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What is the serial number of your genset?
I needed this, as there are 4 different schematics for the EB3500, and they are serial number dependent.
This is a fairly basic set as far as generators go, and there are not many parts that can go bad.
What I need you to do is to connect a voltmeter to the receptacle and monitor the voltage while the set is running.
With a light load on the set, if the voltage is fluctuating more than about 5 volts, but the engine is not changing speed, it would indicate that the AVR is going bad.
If the voltage fluctuation is not more than 5V, it may indicate a possible issue in the stator, but this is highly unlikely. Let me know if this is the case.
That voltage is way too high.
I am very concerned about the fact that the voltage drops when the engine speeds up and rises when the engine slows down - this is just the opposite of what should happen.
This is still most likely a bad AVR, but right now what really needs to be done is to measure the output frequency to verify engine speed.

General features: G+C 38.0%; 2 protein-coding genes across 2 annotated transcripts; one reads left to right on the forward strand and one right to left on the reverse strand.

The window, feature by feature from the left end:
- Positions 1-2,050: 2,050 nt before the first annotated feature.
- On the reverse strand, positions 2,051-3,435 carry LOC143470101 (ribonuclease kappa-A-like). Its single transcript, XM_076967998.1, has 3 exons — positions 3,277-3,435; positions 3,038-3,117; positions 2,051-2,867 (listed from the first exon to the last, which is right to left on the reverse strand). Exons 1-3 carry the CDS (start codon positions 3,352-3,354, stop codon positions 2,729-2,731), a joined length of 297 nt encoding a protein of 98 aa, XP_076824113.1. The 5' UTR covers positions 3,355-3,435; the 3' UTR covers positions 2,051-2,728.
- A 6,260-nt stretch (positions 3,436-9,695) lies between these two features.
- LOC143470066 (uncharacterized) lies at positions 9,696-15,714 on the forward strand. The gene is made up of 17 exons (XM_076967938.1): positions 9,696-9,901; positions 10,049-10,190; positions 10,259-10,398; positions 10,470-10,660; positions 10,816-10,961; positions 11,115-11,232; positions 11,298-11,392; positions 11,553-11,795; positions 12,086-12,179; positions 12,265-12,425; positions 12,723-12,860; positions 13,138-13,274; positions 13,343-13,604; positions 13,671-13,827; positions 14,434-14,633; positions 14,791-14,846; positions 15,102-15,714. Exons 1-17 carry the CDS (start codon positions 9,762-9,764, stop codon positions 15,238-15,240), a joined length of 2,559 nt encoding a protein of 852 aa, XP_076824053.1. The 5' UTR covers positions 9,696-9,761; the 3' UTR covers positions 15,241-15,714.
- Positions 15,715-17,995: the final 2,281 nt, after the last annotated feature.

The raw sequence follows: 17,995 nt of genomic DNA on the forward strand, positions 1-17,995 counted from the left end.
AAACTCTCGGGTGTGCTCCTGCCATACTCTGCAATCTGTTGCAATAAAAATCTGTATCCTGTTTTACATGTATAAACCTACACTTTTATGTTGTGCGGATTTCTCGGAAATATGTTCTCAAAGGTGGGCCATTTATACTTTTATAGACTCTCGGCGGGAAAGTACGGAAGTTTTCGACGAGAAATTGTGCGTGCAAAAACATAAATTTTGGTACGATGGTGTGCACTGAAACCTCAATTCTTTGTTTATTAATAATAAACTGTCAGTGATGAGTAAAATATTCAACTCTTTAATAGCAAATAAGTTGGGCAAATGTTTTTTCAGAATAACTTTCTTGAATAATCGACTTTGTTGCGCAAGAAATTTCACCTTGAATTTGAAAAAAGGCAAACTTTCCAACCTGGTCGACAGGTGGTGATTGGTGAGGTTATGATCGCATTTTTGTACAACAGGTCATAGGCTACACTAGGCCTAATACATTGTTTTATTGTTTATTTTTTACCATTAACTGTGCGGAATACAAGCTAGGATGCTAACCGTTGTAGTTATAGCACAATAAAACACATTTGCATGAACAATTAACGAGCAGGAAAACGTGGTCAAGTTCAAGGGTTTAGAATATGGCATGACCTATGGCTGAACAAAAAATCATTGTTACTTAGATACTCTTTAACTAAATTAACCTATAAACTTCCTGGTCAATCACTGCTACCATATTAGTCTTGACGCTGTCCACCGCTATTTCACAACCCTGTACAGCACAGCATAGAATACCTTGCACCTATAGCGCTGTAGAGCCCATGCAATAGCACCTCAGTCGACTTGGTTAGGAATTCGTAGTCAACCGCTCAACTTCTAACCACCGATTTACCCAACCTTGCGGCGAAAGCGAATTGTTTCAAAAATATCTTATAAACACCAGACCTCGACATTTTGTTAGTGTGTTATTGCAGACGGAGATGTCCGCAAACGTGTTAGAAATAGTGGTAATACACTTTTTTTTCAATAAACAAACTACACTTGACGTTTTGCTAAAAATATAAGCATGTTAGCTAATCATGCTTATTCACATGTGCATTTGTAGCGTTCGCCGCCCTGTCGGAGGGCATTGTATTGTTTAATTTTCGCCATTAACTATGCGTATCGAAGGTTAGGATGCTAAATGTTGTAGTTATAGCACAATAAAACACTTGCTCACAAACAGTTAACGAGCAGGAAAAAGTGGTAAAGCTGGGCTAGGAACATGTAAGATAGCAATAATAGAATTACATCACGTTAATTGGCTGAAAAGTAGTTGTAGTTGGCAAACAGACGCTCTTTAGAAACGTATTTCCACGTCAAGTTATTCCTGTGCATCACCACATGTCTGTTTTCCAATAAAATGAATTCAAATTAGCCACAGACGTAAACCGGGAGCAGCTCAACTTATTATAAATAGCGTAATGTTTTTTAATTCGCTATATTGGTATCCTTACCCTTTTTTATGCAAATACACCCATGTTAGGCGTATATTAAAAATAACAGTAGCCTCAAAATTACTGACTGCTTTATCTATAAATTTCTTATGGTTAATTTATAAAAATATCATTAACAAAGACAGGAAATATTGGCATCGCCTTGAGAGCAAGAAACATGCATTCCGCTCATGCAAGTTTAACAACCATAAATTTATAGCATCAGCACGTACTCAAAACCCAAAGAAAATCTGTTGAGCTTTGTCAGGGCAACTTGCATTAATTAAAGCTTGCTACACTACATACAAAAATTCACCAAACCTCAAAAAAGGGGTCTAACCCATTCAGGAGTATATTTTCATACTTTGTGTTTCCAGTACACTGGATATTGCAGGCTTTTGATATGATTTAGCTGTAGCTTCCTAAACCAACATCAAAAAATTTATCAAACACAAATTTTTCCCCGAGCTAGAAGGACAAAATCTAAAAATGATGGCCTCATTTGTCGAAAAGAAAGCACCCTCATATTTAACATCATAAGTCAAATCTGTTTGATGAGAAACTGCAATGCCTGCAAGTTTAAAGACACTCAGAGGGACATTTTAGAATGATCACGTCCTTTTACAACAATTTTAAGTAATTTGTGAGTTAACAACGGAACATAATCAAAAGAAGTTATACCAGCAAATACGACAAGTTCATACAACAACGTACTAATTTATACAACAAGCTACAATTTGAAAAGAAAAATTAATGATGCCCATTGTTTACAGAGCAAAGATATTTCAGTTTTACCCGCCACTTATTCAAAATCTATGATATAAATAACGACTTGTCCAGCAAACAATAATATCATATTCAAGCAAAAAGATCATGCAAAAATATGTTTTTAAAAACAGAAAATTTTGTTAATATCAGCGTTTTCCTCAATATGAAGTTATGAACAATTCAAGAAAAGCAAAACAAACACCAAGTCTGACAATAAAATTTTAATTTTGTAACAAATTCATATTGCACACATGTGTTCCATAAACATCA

If the engine is not running at the proper speed, it will not do much good to test anything else.
Do you have, or have access to, a frequency meter?
If the engine speed is what it should be, the AVR needs to be replaced.
If the engine speed is not what it should be, this needs to be taken care of first.
I don't have a frequency meter. The genset has been running for more than an hour now. the voltage has been staying at 118 to 120. It did that 168 to 172 volts for about 2 mins. But the RPMs did drop ever so, so slightly. It is so slight that you can just bearing hear the difference. I am some what mechanicaly enclined. Maybe the average person may not hear the difference. But the voltage dropped back to 118 to 120. It may do this voltage thing in a 4 to 6 hr. time frame about 3 to 4 times. Where is the AVR on the genset?
The 118-120 range is perfectly normal - in fact, maybe just a sliver low if there is no load on the set.
The AVR is located under the end cover of the genset.
It is a kidney shaped device with 6 wires going to it.
That's it - the Automatic Voltage Regulator.